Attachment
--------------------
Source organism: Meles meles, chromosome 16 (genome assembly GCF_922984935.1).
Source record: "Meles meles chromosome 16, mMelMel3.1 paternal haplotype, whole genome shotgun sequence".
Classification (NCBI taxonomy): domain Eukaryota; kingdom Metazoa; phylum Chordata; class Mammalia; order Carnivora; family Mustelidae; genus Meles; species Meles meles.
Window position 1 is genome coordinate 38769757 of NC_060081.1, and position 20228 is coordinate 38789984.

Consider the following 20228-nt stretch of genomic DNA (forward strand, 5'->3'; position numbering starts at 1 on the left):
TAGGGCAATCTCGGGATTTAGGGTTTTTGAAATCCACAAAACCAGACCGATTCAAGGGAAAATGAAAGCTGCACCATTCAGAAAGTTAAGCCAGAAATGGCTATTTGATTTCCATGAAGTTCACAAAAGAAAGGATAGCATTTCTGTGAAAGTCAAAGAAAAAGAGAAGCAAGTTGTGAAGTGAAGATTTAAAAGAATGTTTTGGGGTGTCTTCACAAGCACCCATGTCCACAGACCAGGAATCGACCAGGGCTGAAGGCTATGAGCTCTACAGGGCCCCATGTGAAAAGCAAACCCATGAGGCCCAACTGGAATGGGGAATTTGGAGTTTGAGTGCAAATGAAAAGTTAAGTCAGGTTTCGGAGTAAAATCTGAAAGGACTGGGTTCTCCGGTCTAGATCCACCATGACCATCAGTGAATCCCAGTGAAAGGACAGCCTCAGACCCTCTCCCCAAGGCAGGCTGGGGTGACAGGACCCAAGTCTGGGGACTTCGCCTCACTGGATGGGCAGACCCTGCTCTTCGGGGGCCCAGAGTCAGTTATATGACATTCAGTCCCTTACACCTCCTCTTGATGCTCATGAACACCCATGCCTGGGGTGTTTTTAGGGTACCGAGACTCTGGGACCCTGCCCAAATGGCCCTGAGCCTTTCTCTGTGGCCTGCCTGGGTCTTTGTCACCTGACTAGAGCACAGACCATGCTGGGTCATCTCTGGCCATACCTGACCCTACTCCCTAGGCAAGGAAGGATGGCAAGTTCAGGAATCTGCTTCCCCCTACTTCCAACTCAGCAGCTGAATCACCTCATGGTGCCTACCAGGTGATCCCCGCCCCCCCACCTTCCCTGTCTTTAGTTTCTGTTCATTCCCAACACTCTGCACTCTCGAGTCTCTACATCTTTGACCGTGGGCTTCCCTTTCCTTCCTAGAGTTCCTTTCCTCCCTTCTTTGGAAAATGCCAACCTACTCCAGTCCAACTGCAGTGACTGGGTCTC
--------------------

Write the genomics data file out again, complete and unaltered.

Source organism: Meles meles, chromosome 16 (genome assembly GCF_922984935.1).
Source record: "Meles meles chromosome 16, mMelMel3.1 paternal haplotype, whole genome shotgun sequence".
Classification (NCBI taxonomy): domain Eukaryota; kingdom Metazoa; phylum Chordata; class Mammalia; order Carnivora; family Mustelidae; genus Meles; species Meles meles.
Window position 1 is genome coordinate 38769757 of NC_060081.1, and position 20228 is coordinate 38789984.

Consider the following 20228-nt stretch of genomic DNA (forward strand, 5'->3'; position numbering starts at 1 on the left):
TAGGGCAATCTCGGGATTTAGGGTTTTTGAAATCCACAAAACCAGACCGATTCAAGGGAAAATGAAAGCTGCACCATTCAGAAAGTTAAGCCAGAAATGGCTATTTGATTTCCATGAAGTTCACAAAAGAAAGGATAGCATTTCTGTGAAAGTCAAAGAAAAAGAGAAGCAAGTTGTGAAGTGAAGATTTAAAAGAATGTTTTGGGGTGTCTTCACAAGCACCCATGTCCACAGACCAGGAATCGACCAGGGCTGAAGGCTATGAGCTCTACAGGGCCCCATGTGAAAAGCAAACCCATGAGGCCCAACTGGAATGGGGAATTTGGAGTTTGAGTGCAAATGAAAAGTTAAGTCAGGTTTCGGAGTAAAATCTGAAAGGACTGGGTTCTCCGGTCTAGATCCACCATGACCATCAGTGAATCCCAGTGAAAGGACAGCCTCAGACCCTCTCCCCAAGGCAGGCTGGGGTGACAGGACCCAAGTCTGGGGACTTCGCCTCACTGGATGGGCAGACCCTGCTCTTCGGGGGCCCAGAGTCAGTTATATGACATTCAGTCCCTTACACCTCCTCTTGATGCTCATGAACACCCATGCCTGGGGTGTTTTTAGGGTACCGAGACTCTGGGACCCTGCCCAAATGGCCCTGAGCCTTTCTCTGTGGCCTGCCTGGGTCTTTGTCACCTGACTAGAGCACAGACCATGCTGGGTCATCTCTGGCCATACCTGACCCTACTCCCTAGGCAAGGAAGGATGGCAAGTTCAGGAATCTGCTTCCCCCTACTTCCAACTCAGCAGCTGAATCACCTCATGGTGCCTACCAGGTGATCCCCGCCCCCCCACCTTCCCTGTCTTTAGTTTCTGTTCATTCCCAACACTCTGCACTCTCGAGTCTCTACATCTTTGACCGTGGGCTTCCCTTTCCTTCCTAGAGTTCCTTTCCTCCCTTCTTTGGAAAATGCCAACCTACTCCAGTCCAACTGCAGTGACTGGGTCTC